Medication for OCD Treatment – our FAQs

As therapists here at Anxiety Specialists of St. Louis, we provide behavioral treatments for OCD. However, many people also have questions about medication and other interventions for OCD. In this post I’ll provide some general information about medication for OCD, as well as some other less common treatment options, and answer some questions we’re often asked. Please understand that this is not medical advice and should be considered an overview of information, not specific suggestions. Always consult with your doctor about what treatment options are best for you.

How is OCD treated?

Most commonly, OCD is treated with both therapy and medication. Therapy for OCD includes Exposure and Response Prevention (ERP) or Inference Based Therapy for OCD. You can read about ERP here.Therapy can be delivered in several ways, including individually or in a group format. At times, a more intense dose of therapy is needed, which could include meeting individually with a therapist several times per week or completing an intensive outpatient program (several hours per day, five days a week) or residential treatment (going to stay at a treatment center to receive full-time therapy, typically for one month or more).

OCD can also be treated with medication. The following information about medication is intended to be general medical information and should not be considered medical advice. Please speak to your provider about your specific concerns and health profile. In addition, this information is about medication for adults. Medication for children or teens with OCD may differ.

There are several potential benefits to taking medication for OCD. This first benefit is that the frequency of your intrusive thoughts and the intensity of your anxiety and distress may decrease. For some people, this decrease is significant on its own. In this way, medication “takes the edge off,” which can allow people to practice using the skills they gain in therapy more effectively. This, in turn, can result in even more improvement, which is an additional benefit of medication.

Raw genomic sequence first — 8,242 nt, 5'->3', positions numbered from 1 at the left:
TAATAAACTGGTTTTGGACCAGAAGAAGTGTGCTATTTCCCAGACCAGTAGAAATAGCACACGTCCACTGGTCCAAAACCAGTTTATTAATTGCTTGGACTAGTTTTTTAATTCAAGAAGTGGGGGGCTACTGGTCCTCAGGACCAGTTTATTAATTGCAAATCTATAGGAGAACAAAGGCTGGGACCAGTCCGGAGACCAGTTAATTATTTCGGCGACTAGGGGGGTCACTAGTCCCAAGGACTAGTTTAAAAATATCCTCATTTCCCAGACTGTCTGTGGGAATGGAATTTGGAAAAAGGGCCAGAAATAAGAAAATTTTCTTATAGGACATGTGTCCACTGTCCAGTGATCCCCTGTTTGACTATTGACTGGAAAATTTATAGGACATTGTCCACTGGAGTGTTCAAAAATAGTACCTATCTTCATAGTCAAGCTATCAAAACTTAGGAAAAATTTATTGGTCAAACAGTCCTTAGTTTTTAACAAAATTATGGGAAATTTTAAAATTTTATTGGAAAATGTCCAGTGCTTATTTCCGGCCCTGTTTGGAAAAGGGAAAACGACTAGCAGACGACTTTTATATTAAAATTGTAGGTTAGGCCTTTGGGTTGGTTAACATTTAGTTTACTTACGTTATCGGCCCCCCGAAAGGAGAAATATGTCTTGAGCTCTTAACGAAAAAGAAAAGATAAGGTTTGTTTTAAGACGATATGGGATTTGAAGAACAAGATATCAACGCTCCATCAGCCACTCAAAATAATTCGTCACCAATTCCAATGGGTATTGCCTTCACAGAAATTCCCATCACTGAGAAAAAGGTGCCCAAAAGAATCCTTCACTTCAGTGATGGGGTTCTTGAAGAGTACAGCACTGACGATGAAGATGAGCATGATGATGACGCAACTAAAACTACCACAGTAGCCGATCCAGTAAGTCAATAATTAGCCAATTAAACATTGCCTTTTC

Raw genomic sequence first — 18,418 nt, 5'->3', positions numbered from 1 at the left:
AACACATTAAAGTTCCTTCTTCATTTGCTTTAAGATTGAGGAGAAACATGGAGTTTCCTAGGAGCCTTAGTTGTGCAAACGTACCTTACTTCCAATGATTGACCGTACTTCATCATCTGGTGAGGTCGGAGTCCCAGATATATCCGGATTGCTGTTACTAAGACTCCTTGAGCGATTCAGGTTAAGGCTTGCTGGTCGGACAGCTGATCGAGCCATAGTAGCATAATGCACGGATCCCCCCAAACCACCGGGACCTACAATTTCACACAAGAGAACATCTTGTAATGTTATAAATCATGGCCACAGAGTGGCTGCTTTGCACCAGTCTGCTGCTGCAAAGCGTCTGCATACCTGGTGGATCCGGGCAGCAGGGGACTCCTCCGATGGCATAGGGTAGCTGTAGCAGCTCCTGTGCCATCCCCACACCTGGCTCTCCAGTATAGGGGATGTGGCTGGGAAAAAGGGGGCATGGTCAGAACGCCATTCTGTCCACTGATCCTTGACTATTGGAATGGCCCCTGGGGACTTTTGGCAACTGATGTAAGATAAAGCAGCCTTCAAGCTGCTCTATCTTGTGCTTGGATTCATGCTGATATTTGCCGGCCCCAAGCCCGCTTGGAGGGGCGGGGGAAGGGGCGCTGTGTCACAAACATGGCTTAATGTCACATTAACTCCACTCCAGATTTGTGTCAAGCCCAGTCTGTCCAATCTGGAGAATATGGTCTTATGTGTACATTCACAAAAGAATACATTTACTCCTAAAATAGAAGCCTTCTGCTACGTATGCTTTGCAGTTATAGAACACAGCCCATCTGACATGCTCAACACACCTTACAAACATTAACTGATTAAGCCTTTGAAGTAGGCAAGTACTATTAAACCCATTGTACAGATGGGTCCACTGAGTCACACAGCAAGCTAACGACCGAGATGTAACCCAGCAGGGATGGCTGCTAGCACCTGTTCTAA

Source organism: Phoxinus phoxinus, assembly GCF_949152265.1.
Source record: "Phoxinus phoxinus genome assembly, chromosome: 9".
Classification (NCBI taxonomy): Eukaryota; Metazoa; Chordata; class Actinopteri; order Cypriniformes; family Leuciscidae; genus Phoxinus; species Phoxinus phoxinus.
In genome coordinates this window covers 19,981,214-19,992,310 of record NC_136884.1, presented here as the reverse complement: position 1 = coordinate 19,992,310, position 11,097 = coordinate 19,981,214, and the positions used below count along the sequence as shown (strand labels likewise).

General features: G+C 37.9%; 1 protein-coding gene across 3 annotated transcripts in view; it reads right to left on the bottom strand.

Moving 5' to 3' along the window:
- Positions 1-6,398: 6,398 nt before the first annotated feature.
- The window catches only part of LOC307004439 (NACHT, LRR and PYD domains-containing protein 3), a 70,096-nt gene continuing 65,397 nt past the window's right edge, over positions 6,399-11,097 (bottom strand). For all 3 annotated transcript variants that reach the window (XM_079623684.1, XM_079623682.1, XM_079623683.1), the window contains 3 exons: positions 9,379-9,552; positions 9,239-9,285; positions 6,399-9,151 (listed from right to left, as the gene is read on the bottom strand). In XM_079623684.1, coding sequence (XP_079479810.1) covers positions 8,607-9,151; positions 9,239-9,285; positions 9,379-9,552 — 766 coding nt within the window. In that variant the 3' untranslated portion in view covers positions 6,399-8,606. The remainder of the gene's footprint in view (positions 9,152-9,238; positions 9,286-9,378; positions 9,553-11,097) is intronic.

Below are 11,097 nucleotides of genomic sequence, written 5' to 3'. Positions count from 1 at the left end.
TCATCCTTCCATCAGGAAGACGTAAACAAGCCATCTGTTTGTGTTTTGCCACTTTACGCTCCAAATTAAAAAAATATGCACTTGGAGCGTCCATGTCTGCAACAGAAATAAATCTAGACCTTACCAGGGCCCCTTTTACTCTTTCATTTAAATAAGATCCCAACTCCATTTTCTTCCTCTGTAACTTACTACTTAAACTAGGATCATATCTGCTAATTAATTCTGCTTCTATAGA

What medications are used to treat OCD?

The most commonly prescribed medications for OCD are SSRIs.

SSRIs are a class of medications that block the reuptake of serotonin, a neurotransmitter associated with mood, anxiety, and impulse control. Blocking the reuptake of serotonin leaves more serotonin is in the brain.

You can visualize this by imagining boats cruising around in a harbor. The harbor is your brain and each boat is a serotonin molecule. When you take an SSRI, it blocks off some of the docks where the boats would normally land. Since the docks are blocked and the boats can’t land, more boats will be floating in the harbor than usual. SSRIs work a little like that.

SSRIs are often considered first-line treatments for depression as well. However, not all antidepressants are effective for treating OCD.

Several antidepressants have been approved by the FDA for treating OCD.

These include:
Clomipramine (Anafranil)
Fluoxetine (Prozac)
Fluvoxamine (Luvox)
Paroxetine (Paxil)
Sertraline (Zoloft)

If you don’t respond to the first SSRI, it is generally recommended to try a second SSRI and then a 3rd before moving on to a different medication class.

If your SSRI only helps a little, your prescriber might also consider adding an atypical antipsychotic. While this might sound scary, this is a common approach to boosting effects for SSRIs and can improve insight into your thinking patterns.

treatment options for OCD

What are the dosages for medication for OCD?

In terms of dosage, the general guidelines usually have a fairly wide range and depend on the medication. The exact dosage will depend on how you respond to the medication and other factors related to your health profile. Typically, your doctor will start with the lowest recommended dose and gradually increase over time until you find the right dose for you.

The recommended dosage for OCD is typically higher than that for depression. 

Clomipramine: 100–250 mg/day, up to 300mg for OCD
Fluoxetine: 20–80 mg/day, up to 120mg for OCD
Fluvoxamine: 100–300 mg/day, up to 400mg for OCD
Paroxetine: 40–60 mg/day, up to 100mg for OCD
Sertraline: 50–200 mg/day, up to 400mg for OCD

If you are taking one of these SSRIs and feel like you haven’t fully benefitted, consider talking with your prescriber about increasing the dosage.